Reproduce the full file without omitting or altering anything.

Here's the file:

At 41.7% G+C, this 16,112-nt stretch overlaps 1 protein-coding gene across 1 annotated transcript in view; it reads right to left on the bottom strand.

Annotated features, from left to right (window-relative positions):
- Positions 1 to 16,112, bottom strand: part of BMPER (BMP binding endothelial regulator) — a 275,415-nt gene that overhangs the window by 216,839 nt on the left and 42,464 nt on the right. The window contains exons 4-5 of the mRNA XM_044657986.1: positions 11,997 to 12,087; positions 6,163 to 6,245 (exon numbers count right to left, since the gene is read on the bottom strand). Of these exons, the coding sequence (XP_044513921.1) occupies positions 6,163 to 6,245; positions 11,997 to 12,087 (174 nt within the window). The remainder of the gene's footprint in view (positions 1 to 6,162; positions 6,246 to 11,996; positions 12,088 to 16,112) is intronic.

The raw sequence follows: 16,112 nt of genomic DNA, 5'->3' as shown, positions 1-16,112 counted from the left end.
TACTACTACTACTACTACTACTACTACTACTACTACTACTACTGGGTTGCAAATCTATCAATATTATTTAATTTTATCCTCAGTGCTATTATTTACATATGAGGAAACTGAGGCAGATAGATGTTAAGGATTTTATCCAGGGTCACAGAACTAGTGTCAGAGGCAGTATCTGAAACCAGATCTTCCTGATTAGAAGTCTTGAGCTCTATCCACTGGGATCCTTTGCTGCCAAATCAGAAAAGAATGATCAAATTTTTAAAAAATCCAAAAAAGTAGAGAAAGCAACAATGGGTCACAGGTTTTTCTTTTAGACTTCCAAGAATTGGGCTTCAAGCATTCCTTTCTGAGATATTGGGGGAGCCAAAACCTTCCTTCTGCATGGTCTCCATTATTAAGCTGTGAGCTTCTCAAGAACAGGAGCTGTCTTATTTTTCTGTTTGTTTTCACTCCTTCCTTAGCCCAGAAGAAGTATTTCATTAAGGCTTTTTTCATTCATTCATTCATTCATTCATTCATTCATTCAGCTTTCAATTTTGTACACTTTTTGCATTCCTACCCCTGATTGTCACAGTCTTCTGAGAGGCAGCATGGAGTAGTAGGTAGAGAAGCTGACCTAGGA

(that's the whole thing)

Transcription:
At 41.7% G+C, this 16,112-nt stretch overlaps 1 protein-coding gene across 1 annotated transcript in view; it reads right to left on the bottom strand.

Annotated features, from left to right (window-relative positions):
- Positions 1 to 16,112, bottom strand: part of BMPER (BMP binding endothelial regulator) — a 275,415-nt gene that overhangs the window by 216,839 nt on the left and 42,464 nt on the right. The window contains exons 4-5 of the mRNA XM_044657986.1: positions 11,997 to 12,087; positions 6,163 to 6,245 (exon numbers count right to left, since the gene is read on the bottom strand). Of these exons, the coding sequence (XP_044513921.1) occupies positions 6,163 to 6,245; positions 11,997 to 12,087 (174 nt within the window). The remainder of the gene's footprint in view (positions 1 to 6,162; positions 6,246 to 11,996; positions 12,088 to 16,112) is intronic.

The raw sequence follows: 16,112 nt of genomic DNA, 5'->3' as shown, positions 1-16,112 counted from the left end.
TACTACTACTACTACTACTACTACTACTACTACTACTACTACTGGGTTGCAAATCTATCAATATTATTTAATTTTATCCTCAGTGCTATTATTTACATATGAGGAAACTGAGGCAGATAGATGTTAAGGATTTTATCCAGGGTCACAGAACTAGTGTCAGAGGCAGTATCTGAAACCAGATCTTCCTGATTAGAAGTCTTGAGCTCTATCCACTGGGATCCTTTGCTGCCAAATCAGAAAAGAATGATCAAATTTTTAAAAAATCCAAAAAAGTAGAGAAAGCAACAATGGGTCACAGGTTTTTCTTTTAGACTTCCAAGAATTGGGCTTCAAGCATTCCTTTCTGAGATATTGGGGGAGCCAAAACCTTCCTTCTGCATGGTCTCCATTATTAAGCTGTGAGCTTCTCAAGAACAGGAGCTGTCTTATTTTTCTGTTTGTTTTCACTCCTTCCTTAGCCCAGAAGAAGTATTTCATTAAGGCTTTTTTCATTCATTCATTCATTCATTCATTCATTCATTCAGCTTTCAATTTTGTACACTTTTTGCATTCCTACCCCTGATTGTCACAGTCTTCTGAGAGGCAGCATGGAGTAGTAGGTAGAGAAGCTGACCTAGGA